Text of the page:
Half a century ago, Belgian Zoologist Bernard Heuvelmans first codified cryptozoology in his book On the Track of Unknown Animals.

The Centre for Fortean Zoology (CFZ) are still on the track, and have been since 1992. But as if chasing unknown animals wasn't enough, we are involved in education, conservation, and good old-fashioned natural history! We already have three journals, the largest cryptozoological publishing house in the world, CFZtv, and the largest cryptozoological conference in the English-speaking world, but in January 2009 someone suggested that we started a daily online magazine! The CFZ bloggo is a collaborative effort by a coalition of members, friends, and supporters of the CFZ, and covers all the subjects with which we deal, with a smattering of music, high strangeness and surreal humour to make up the mix.

It is edited by CFZ Director Jon Downes, and subbed by the lovely Lizzy Bitakara'mire (formerly Clancy), scourge of improper syntax. The daily newsblog is edited by Corinna Downes, head administratrix of the CFZ, and the indexing is done by Lee Canty and Kathy Imbriani. There is regular news from the CFZ Mystery Cat study group, and regular fortean bird news from 'The Watcher of the Skies'. Regular bloggers include Dr Karl Shuker, Dale Drinnon, Richard Muirhead and Richard Freeman.The CFZ bloggo is updated daily, and there's nothing quite like it anywhere else. Come and join us...

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Tuesday, August 04, 2009


* Here is the review of my latest book Island of Paradise in Fortean Times. The reviewer clearly thinks that I should stick to writing about the chupacabra rather than about my own experiences.

* Someone made a terse comment on the latest edition of On The Track: "Too much soap opera." they wrote. I know what they mean - my life is a bloody soap opera, and has been for years.

In my opinion both commentators have missed the point. Neither the book nor the webTV show are meant to be straightforward books on phenomena. Back in 1994 I met Tony `Doc` Shiels for the first time, and he gently guided me into a life path that I have followed ever since (and I don't mean borderline alcoholism). He showed me how everything is interconnected, and how if one wishes to study forteana one has to grok forteana, and open one's life to the myriad possibilities of the universe.

"Not a bottle of catsup can fall from a tenement-house fire-escape, in Harlem, without being noted — not only by the indignant people downstairs, but — even though infinitesimally — universally — maybe — affecting the price of pajamas,[sic] in Jersey City: the temper of somebody's mother-in-law, in Greenland; the demand, in China, for rhinoceros horns for the cure of rheumatism — maybe —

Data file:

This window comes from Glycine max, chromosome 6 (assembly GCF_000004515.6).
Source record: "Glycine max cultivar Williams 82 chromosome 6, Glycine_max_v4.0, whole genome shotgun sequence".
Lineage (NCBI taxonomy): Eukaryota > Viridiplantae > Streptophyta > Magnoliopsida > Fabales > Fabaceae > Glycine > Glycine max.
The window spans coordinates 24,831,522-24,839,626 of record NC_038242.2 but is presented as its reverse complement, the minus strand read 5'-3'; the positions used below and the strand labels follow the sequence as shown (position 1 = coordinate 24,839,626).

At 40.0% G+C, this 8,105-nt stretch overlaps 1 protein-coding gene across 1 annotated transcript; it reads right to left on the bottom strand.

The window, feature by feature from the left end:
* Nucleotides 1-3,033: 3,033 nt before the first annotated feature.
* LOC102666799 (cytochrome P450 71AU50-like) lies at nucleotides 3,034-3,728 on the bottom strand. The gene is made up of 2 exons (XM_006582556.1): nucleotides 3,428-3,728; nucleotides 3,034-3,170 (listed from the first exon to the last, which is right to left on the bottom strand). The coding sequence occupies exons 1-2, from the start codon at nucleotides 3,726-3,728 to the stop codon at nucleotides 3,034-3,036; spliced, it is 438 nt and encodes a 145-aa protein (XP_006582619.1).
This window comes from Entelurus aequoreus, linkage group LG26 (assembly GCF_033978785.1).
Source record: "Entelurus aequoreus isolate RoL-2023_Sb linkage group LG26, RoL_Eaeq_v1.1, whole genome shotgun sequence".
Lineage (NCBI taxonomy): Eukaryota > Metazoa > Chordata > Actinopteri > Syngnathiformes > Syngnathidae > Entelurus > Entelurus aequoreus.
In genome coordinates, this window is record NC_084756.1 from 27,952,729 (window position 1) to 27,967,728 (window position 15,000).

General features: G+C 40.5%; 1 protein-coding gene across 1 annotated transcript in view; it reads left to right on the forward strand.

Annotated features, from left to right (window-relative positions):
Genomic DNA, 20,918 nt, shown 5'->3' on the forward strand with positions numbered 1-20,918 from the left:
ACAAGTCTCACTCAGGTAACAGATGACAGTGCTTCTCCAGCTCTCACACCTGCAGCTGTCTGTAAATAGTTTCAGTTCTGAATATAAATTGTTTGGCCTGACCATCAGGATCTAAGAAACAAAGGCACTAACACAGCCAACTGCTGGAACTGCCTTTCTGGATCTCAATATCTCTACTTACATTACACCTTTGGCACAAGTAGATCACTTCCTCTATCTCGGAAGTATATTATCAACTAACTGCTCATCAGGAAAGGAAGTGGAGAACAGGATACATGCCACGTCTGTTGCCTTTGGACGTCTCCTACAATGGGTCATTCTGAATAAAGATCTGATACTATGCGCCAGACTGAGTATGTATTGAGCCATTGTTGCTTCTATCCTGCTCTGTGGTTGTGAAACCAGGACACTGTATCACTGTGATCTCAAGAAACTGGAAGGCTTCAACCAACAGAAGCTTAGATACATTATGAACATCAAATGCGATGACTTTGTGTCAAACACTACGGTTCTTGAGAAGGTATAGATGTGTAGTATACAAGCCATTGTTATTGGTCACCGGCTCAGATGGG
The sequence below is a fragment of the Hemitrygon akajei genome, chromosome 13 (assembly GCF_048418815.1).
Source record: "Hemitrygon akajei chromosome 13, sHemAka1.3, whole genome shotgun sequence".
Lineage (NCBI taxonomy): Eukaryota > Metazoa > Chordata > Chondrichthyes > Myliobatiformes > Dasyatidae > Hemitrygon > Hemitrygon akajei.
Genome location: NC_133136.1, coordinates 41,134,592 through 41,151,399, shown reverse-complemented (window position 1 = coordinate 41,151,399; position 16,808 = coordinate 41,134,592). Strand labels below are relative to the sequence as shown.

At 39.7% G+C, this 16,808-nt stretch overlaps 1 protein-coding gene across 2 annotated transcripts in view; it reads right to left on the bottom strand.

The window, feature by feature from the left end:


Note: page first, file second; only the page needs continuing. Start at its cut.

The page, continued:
Because all things are inter-related — continuous — of an underlying oneness. So then the underlying logic of the boy — who was guilty of much, but was at least innocent of ever having heard of a syllogism — who pasted a peach label on a can of string beans".

So if people buy my books, or watch my webTV broadcasts expecting an Arthur C. Clarke's Mysterious World-type of thing, they are going to be sorely disappointed. What I write, and what I film are basically slices of my life and life experiences from which I try and extrapolate stuff. I have never pretended to have all the answers; indeed I don't think I have ever pretended to have any of the answers - my books and films are just as much of a journey for me as they are for the viewer/reader. They are merely one man's attempt to make some semblance of sense of an infinitely confusing omniverse.

Now, go out and buy the bloody book. I need the money!


And here (just in case you missed it) is the latest `On the Track`. Enjoy the soap opera.


Gavin Lloyd Wilson said...

Not trying to sound sycophantic, but I *liked* the opinions, beliefs and childhood memories. I thought these were what made the book.

Neil A said...

Here, here Jon...the same thing happnened when they reviewed my 'Monster!' book. They picked out errors which in fact weren't errors, still didn't know what a zooform was and completely missed the point.

Listen people, the CFZ Press are the only organisation publishing such unique books relating to cryptozoology, from authors who actually take the the time to go out into the field. Magazines such as Fortean Times may like their books to be full of sources, but as we know, the world of Forteana isn't about straight-forward mechanics and any researcher worth their salt should know that this meandering path is something we all should take, if we are to uncover any kind of excitement in a genre over-run by anoraks and armchair enthusiasts.

'Island of Paradise' is about the chupacabara, the quest for the chupacabra, and also Jon's personal views and crazy experiences which most monster-hunter's can only dream of.

Buy it if you want a true story about a crazy mystery...if not, stick to 'Most haunted'.

Anonymous said...

"if one wishes to study forteana one has to grok fortean"

From what I've seen of F.T. articles and reviews in recent times, I'd say that these sad sacks of protoplasm ceased to "grok" the Fortean a long time ago.